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Local churches are joining schools, businesses and campaigners around the country to support farmers and other workers in developing countries during Fairtrade Fortnight, which runs until 12 March.

Church-based supporters hold baking events for the Traidcraft Big Brew, which ties in with Fairtrade Fortnight each year, or add home-baked goodies to their regular Traidcraft fairtrade stalls. Many run fairtrade-themed Junior Church and other activities using resources from Traidcraft or the Fairtrade Foundation. The Fairtrade Foundation has also produced a hard-hitting film, Don’t feed exploitation, which underlines how some of our food bargains are made possible only by exploiting workers, including children, in producer countries.

Read more: Churches rally for Fairtrade Fortnight 2017

voting imageThe General Assembly task group, which was set up following the 2016 General Assembly, has been asked to bring to General Assembly 2018 proposals for running the General Assembly from 2020 to 2030. To do this it needs to consult widely and is actively seeking opinions or insight from around the Church. In short, the task group wants to hear from you – and has devised a short online survey (which will not take more than ten minutes to complete) to help them more fully understand what the denomination wants from General Assembly.

Read more: Have your say on the future of General Assembly

Line upHow can local churches, congregations and communities use their strengths to spark transformation and growth?

That is the question at the heart of a new Appreciating Church website and book written by Fiona Thomas, United Reformed Church Secretary of Education and Learning, and Tim Slack, founder and co-director of the Appreciating People organisation. They worked as part of a group of Appreciative Inquiry (AI) practitioners drawn from ecumenical partners, advised and supported by Appreciating People.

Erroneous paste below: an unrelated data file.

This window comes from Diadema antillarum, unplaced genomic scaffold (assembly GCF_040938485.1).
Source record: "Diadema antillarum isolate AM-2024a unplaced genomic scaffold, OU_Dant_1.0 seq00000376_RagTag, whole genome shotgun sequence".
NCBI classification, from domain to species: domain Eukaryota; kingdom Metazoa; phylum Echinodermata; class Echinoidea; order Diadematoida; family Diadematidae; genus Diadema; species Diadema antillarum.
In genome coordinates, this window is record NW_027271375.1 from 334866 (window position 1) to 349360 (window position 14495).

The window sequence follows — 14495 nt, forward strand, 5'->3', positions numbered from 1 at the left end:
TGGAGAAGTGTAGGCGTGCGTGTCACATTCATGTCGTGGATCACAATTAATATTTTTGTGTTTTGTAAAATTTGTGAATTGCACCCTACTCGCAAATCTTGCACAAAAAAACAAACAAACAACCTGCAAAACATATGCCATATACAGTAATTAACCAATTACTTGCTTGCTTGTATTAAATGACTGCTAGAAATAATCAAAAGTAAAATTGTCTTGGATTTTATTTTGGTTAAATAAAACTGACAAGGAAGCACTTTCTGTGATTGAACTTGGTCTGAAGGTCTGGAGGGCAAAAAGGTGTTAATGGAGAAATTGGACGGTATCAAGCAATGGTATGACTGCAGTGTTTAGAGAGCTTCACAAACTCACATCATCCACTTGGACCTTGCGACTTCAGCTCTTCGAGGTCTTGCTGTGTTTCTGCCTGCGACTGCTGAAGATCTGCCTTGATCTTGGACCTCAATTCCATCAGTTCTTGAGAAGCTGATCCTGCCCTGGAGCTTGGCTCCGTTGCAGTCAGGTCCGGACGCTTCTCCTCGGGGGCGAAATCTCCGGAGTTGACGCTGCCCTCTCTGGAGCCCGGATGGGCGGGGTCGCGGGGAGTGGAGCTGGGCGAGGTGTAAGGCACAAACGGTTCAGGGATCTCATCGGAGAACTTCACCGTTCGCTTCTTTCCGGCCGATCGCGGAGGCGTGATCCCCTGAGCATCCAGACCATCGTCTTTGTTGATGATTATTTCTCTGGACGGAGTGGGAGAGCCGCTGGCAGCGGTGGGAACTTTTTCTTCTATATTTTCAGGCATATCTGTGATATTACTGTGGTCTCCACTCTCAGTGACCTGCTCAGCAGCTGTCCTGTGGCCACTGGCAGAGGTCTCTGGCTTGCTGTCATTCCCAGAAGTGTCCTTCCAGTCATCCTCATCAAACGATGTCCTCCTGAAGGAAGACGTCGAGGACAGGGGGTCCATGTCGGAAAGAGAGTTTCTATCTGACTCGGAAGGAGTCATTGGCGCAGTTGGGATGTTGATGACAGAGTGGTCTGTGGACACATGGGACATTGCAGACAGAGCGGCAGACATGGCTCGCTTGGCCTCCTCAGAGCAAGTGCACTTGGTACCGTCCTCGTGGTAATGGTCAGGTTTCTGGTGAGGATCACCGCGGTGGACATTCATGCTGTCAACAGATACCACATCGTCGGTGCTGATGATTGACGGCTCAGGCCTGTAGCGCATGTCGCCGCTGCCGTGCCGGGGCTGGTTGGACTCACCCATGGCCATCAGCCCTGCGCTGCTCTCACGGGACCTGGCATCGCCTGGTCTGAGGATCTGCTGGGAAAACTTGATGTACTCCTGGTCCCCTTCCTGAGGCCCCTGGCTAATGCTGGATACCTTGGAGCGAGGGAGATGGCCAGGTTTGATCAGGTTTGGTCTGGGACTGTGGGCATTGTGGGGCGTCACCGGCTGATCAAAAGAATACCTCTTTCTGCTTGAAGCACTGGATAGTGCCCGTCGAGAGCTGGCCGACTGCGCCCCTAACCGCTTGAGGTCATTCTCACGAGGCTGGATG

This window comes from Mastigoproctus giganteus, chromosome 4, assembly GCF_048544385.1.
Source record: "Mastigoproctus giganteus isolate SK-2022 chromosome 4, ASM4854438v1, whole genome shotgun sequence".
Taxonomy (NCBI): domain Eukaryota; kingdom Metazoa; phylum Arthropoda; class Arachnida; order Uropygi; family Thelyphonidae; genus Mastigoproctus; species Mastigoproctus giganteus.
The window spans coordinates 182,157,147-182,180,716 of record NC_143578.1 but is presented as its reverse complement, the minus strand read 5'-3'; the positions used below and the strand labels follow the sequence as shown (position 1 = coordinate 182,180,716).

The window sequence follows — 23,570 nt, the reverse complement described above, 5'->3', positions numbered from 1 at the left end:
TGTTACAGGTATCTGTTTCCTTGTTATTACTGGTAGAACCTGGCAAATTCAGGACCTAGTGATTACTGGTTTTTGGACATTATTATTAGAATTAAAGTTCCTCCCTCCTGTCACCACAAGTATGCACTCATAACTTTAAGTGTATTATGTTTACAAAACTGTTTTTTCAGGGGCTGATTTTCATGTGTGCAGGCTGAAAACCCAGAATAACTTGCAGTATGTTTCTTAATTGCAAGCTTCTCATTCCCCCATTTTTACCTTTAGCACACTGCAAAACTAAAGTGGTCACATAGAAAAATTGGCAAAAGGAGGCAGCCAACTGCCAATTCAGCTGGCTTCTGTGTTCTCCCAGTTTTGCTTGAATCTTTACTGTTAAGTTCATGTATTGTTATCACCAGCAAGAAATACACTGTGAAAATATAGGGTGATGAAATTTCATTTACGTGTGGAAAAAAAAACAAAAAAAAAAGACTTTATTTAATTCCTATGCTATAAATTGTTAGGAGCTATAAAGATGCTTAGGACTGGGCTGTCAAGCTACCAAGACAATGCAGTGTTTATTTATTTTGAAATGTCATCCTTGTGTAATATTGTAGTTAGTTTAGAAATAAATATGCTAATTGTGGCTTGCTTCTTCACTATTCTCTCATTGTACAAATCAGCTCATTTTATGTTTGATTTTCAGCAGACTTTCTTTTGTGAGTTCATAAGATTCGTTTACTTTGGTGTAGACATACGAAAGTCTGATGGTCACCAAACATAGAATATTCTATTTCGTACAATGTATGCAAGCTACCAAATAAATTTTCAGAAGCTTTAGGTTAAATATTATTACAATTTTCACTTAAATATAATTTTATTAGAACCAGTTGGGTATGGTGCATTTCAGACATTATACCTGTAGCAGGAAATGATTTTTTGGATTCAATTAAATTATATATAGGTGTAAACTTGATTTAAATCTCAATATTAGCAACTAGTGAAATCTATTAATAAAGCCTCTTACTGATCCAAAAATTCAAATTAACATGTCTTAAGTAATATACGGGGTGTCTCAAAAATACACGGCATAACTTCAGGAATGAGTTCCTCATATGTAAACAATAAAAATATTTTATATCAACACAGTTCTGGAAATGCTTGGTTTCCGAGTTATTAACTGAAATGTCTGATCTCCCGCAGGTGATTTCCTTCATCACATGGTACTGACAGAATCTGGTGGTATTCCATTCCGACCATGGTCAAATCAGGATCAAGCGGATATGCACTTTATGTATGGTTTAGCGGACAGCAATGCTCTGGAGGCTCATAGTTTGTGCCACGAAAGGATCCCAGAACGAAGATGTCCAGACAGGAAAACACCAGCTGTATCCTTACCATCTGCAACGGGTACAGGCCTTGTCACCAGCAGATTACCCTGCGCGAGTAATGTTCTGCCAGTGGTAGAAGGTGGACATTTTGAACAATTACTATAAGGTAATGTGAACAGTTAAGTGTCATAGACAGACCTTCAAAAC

Read more: Appreciating Church: book and website launch

Ash Wednesday ImageMr Alan Yates, Moderator of the General Assembly of the United Reformed Church, reflects on how Ash Wednesday opens the door to thankfulness and revelation.

Ash Wednesday is a day welded into my memory – thanks to growing up as a Roman Catholic. It was one of the few times in the year that we would go to a weekday Mass before school. I used to have quite a long bus journey in the mornings so to go to Mass beforehand meant a very early start for a teenager: one of those rare occasions when I realised there were two 6 o’clocks in a day!

Read more: Ash Wednesday: refresh and prepare for the journey

handoverKaren Morrison leaves her post as Head of Children’s and Youth Work today (24 February) after 18 years of service with the United Reformed Church.

Colleagues and friends from Church House gathered in Lumen URC, London, to say goodbye to Karen and wish her well for the future. She received many presents, including book and gardening gift cards, cookery books from one of her favourite restaurants, and five fruit trees (to be delivered to her home...)

Read more: ‘Hand over the keys’ to children and young people